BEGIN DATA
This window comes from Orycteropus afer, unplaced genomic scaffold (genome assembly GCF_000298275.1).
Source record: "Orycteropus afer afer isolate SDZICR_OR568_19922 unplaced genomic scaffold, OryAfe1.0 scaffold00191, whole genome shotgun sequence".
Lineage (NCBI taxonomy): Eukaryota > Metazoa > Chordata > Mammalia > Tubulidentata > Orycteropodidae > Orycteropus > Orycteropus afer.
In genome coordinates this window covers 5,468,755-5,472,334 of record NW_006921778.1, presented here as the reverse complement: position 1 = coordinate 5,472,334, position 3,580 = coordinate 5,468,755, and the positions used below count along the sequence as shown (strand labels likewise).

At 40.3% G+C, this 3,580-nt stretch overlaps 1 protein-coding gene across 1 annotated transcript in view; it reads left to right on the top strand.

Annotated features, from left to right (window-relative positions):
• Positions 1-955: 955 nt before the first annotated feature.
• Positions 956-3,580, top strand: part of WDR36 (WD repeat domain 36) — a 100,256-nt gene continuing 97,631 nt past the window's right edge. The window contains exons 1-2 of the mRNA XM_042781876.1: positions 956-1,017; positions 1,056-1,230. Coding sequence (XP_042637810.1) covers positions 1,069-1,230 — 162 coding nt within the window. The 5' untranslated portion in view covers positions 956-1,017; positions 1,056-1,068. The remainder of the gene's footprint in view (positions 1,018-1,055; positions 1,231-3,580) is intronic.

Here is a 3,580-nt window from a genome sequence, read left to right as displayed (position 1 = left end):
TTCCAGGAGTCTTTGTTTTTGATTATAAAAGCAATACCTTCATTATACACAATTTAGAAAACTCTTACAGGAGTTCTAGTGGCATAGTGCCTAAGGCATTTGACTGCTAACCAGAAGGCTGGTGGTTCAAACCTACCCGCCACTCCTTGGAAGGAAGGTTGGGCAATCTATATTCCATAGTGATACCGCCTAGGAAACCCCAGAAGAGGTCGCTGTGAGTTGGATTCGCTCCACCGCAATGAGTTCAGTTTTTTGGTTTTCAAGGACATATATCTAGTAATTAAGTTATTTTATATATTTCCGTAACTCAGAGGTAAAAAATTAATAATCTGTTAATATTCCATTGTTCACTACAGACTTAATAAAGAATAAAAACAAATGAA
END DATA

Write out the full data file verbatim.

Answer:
This window comes from Orycteropus afer, unplaced genomic scaffold (genome assembly GCF_000298275.1).
Source record: "Orycteropus afer afer isolate SDZICR_OR568_19922 unplaced genomic scaffold, OryAfe1.0 scaffold00191, whole genome shotgun sequence".
Lineage (NCBI taxonomy): Eukaryota > Metazoa > Chordata > Mammalia > Tubulidentata > Orycteropodidae > Orycteropus > Orycteropus afer.
In genome coordinates this window covers 5,468,755-5,472,334 of record NW_006921778.1, presented here as the reverse complement: position 1 = coordinate 5,472,334, position 3,580 = coordinate 5,468,755, and the positions used below count along the sequence as shown (strand labels likewise).

At 40.3% G+C, this 3,580-nt stretch overlaps 1 protein-coding gene across 1 annotated transcript in view; it reads left to right on the top strand.

Annotated features, from left to right (window-relative positions):
• Positions 1-955: 955 nt before the first annotated feature.
• Positions 956-3,580, top strand: part of WDR36 (WD repeat domain 36) — a 100,256-nt gene continuing 97,631 nt past the window's right edge. The window contains exons 1-2 of the mRNA XM_042781876.1: positions 956-1,017; positions 1,056-1,230. Coding sequence (XP_042637810.1) covers positions 1,069-1,230 — 162 coding nt within the window. The 5' untranslated portion in view covers positions 956-1,017; positions 1,056-1,068. The remainder of the gene's footprint in view (positions 1,018-1,055; positions 1,231-3,580) is intronic.

Here is a 3,580-nt window from a genome sequence, read left to right as displayed (position 1 = left end):
TTCCAGGAGTCTTTGTTTTTGATTATAAAAGCAATACCTTCATTATACACAATTTAGAAAACTCTTACAGGAGTTCTAGTGGCATAGTGCCTAAGGCATTTGACTGCTAACCAGAAGGCTGGTGGTTCAAACCTACCCGCCACTCCTTGGAAGGAAGGTTGGGCAATCTATATTCCATAGTGATACCGCCTAGGAAACCCCAGAAGAGGTCGCTGTGAGTTGGATTCGCTCCACCGCAATGAGTTCAGTTTTTTGGTTTTCAAGGACATATATCTAGTAATTAAGTTATTTTATATATTTCCGTAACTCAGAGGTAAAAAATTAATAATCTGTTAATATTCCATTGTTCACTACAGACTTAATAAAGAATAAAAACAAATGAA